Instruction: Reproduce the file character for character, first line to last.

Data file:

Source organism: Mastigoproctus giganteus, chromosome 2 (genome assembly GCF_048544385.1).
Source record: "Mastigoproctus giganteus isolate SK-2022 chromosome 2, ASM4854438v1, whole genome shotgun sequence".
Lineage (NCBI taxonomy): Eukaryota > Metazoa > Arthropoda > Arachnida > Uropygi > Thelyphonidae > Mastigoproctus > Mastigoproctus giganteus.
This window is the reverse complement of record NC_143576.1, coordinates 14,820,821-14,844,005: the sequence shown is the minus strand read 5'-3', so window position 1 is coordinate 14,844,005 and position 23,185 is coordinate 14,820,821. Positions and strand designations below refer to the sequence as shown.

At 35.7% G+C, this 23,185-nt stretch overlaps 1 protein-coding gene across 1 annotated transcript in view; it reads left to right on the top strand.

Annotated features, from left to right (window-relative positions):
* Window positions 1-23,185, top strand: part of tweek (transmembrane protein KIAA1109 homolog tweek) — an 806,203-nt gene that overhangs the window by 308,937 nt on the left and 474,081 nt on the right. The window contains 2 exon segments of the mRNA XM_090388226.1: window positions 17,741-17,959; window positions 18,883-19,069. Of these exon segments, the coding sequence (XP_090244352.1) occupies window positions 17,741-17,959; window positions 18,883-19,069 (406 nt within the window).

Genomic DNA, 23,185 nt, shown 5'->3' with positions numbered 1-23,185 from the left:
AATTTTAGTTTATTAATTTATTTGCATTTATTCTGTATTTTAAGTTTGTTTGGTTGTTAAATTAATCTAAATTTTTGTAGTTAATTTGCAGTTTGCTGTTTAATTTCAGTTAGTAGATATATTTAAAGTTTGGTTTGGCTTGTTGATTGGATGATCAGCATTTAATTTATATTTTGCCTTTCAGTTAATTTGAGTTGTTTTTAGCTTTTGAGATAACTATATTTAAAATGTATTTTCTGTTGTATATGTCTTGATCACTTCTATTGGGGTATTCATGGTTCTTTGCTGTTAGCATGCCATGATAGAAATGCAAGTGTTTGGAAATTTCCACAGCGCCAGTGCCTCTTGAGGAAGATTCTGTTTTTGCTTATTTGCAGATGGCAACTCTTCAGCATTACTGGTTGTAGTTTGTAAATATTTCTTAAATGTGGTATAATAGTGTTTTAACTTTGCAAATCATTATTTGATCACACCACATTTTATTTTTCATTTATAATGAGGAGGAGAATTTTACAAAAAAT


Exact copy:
Source organism: Mastigoproctus giganteus, chromosome 2 (genome assembly GCF_048544385.1).
Source record: "Mastigoproctus giganteus isolate SK-2022 chromosome 2, ASM4854438v1, whole genome shotgun sequence".
Lineage (NCBI taxonomy): Eukaryota > Metazoa > Arthropoda > Arachnida > Uropygi > Thelyphonidae > Mastigoproctus > Mastigoproctus giganteus.
This window is the reverse complement of record NC_143576.1, coordinates 14,820,821-14,844,005: the sequence shown is the minus strand read 5'-3', so window position 1 is coordinate 14,844,005 and position 23,185 is coordinate 14,820,821. Positions and strand designations below refer to the sequence as shown.

At 35.7% G+C, this 23,185-nt stretch overlaps 1 protein-coding gene across 1 annotated transcript in view; it reads left to right on the top strand.

Annotated features, from left to right (window-relative positions):
* Window positions 1-23,185, top strand: part of tweek (transmembrane protein KIAA1109 homolog tweek) — an 806,203-nt gene that overhangs the window by 308,937 nt on the left and 474,081 nt on the right. The window contains 2 exon segments of the mRNA XM_090388226.1: window positions 17,741-17,959; window positions 18,883-19,069. Of these exon segments, the coding sequence (XP_090244352.1) occupies window positions 17,741-17,959; window positions 18,883-19,069 (406 nt within the window).

Genomic DNA, 23,185 nt, shown 5'->3' with positions numbered 1-23,185 from the left:
AATTTTAGTTTATTAATTTATTTGCATTTATTCTGTATTTTAAGTTTGTTTGGTTGTTAAATTAATCTAAATTTTTGTAGTTAATTTGCAGTTTGCTGTTTAATTTCAGTTAGTAGATATATTTAAAGTTTGGTTTGGCTTGTTGATTGGATGATCAGCATTTAATTTATATTTTGCCTTTCAGTTAATTTGAGTTGTTTTTAGCTTTTGAGATAACTATATTTAAAATGTATTTTCTGTTGTATATGTCTTGATCACTTCTATTGGGGTATTCATGGTTCTTTGCTGTTAGCATGCCATGATAGAAATGCAAGTGTTTGGAAATTTCCACAGCGCCAGTGCCTCTTGAGGAAGATTCTGTTTTTGCTTATTTGCAGATGGCAACTCTTCAGCATTACTGGTTGTAGTTTGTAAATATTTCTTAAATGTGGTATAATAGTGTTTTAACTTTGCAAATCATTATTTGATCACACCACATTTTATTTTTCATTTATAATGAGGAGGAGAATTTTACAAAAAAT